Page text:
Given the all-or-none properties of neuromuscular junctions, the electromyogram (EMG) reflects the activity of spinal motoneurons. These neurons are the last order neurons in all neural pathways involved in motor control. Modification of the afferent neural activity, whatever its level (spinal or supraspinal), will affect the excitability of spinal motoneurons and thus EMG activity. Combined with electrical and/or magnetic stimulation of peripheral nerve and/or cortical structures, it is possible to test indirectly the excitability of corticospinal and spinal reflex pathways involved in human motor control. One of the novelties is that we will investigate the interneurons that are activated by motor axons or afferents inputs from affected muscles (distal musculature: hand/wrist or foot/ankle muscles), which control clinically unaffected muscles (proximal musculature: elbow or knee muscles). This has a threefold interest i) functional exploration of clinically unaffected muscles that are never evaluated in ALS patients, ii) to better interpret the EMG signal and to better elucidate the pathophysiological mechanisms underlying the change in EMG activity, and iii) to determine if interneuron pathology manifests before detectable change in the motoneuron. The conditioned EMG and threshold tracking methods will be used to evaluate the excitability of spinal interneurons in ALS patients, as compared to sex and age-matched healthy subjects.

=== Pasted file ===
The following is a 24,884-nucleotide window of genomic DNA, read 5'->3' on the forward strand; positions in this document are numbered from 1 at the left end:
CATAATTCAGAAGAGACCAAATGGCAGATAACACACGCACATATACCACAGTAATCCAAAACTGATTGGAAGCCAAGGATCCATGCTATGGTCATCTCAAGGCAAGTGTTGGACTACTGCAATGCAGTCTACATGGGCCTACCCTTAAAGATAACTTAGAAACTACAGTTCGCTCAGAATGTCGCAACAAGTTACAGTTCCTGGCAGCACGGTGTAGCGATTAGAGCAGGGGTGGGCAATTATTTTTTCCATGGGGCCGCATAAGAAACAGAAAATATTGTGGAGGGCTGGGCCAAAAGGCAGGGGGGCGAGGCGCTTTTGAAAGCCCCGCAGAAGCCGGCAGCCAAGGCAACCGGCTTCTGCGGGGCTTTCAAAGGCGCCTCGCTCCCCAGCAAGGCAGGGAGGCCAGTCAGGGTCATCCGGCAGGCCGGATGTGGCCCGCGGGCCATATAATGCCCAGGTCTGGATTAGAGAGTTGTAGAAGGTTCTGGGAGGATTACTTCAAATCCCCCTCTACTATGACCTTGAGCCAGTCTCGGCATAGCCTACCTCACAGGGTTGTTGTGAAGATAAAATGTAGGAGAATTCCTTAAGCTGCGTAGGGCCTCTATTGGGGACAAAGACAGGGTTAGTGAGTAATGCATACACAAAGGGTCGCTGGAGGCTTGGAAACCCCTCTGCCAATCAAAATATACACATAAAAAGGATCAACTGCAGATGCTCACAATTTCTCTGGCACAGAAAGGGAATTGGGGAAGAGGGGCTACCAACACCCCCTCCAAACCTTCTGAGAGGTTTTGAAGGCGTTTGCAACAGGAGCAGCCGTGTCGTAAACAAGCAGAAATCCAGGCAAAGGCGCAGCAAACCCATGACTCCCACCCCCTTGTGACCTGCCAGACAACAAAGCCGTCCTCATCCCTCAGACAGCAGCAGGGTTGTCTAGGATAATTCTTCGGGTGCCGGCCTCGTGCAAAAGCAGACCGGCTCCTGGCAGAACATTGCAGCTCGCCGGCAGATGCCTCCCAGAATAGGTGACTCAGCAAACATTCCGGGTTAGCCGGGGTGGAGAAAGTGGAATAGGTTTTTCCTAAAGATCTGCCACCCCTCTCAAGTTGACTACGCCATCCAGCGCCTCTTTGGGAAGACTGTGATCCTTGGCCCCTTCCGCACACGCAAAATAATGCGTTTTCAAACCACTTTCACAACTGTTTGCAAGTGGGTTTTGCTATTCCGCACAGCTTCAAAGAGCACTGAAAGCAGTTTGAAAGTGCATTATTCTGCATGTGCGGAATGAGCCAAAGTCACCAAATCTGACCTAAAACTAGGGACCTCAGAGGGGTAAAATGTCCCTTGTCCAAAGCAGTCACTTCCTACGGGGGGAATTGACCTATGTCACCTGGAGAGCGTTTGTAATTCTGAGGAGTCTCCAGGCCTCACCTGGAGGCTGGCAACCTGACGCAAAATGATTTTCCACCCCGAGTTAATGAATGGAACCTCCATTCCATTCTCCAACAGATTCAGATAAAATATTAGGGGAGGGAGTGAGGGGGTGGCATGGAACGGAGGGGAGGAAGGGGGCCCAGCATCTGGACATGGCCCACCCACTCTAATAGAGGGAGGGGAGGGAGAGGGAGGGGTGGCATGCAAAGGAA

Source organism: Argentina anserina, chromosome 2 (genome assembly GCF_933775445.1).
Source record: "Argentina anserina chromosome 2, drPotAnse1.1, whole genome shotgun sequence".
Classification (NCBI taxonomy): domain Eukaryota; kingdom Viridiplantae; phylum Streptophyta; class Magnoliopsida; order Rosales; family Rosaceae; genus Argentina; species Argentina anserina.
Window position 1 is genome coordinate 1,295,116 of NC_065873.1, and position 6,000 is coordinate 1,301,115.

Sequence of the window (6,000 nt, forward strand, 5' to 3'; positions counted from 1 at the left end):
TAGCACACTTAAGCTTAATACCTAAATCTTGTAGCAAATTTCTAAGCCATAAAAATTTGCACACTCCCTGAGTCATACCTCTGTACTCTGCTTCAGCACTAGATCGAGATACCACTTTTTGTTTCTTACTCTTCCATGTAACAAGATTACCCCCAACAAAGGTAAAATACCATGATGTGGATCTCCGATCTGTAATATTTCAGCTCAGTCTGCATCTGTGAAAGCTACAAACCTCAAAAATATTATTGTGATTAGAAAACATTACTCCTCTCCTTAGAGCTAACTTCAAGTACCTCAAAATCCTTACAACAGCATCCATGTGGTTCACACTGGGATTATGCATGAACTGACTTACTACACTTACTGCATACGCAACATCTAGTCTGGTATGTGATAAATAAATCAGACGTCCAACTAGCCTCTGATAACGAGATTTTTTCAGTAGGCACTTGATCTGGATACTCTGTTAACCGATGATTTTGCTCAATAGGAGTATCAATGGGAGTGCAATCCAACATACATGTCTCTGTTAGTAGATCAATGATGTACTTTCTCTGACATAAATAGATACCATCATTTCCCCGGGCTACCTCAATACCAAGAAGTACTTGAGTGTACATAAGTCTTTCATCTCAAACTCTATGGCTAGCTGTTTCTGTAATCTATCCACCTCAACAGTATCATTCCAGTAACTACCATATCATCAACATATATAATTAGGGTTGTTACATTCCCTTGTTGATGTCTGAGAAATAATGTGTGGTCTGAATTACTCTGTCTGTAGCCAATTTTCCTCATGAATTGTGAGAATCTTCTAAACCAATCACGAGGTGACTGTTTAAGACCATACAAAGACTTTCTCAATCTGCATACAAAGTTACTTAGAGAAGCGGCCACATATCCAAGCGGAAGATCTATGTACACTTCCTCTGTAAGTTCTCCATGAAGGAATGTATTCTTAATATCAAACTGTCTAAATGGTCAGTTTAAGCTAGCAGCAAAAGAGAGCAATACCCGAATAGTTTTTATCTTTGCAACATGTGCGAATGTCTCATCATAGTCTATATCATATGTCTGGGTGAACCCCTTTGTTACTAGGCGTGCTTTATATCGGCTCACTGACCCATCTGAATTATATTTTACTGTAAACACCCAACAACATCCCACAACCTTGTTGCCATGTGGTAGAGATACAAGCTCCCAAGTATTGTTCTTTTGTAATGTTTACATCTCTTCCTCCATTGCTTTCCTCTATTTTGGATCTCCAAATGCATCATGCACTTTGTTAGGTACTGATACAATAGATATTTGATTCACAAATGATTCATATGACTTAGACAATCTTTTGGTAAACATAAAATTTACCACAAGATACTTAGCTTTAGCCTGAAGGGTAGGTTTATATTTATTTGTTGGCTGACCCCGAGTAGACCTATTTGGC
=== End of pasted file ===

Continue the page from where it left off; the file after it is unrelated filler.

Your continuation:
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Study Type : Interventional  (Clinical Trial)
Estimated Enrollment : 120 participants
Allocation: Non-Randomized
Intervention Model: Parallel Assignment
Masking: None (Open Label)
Primary Purpose: Basic Science
Official Title: Electrophysiological Biomarkers of Spinal Neural Activity: Study in Healthy Subjects Matched to ALS Patient Group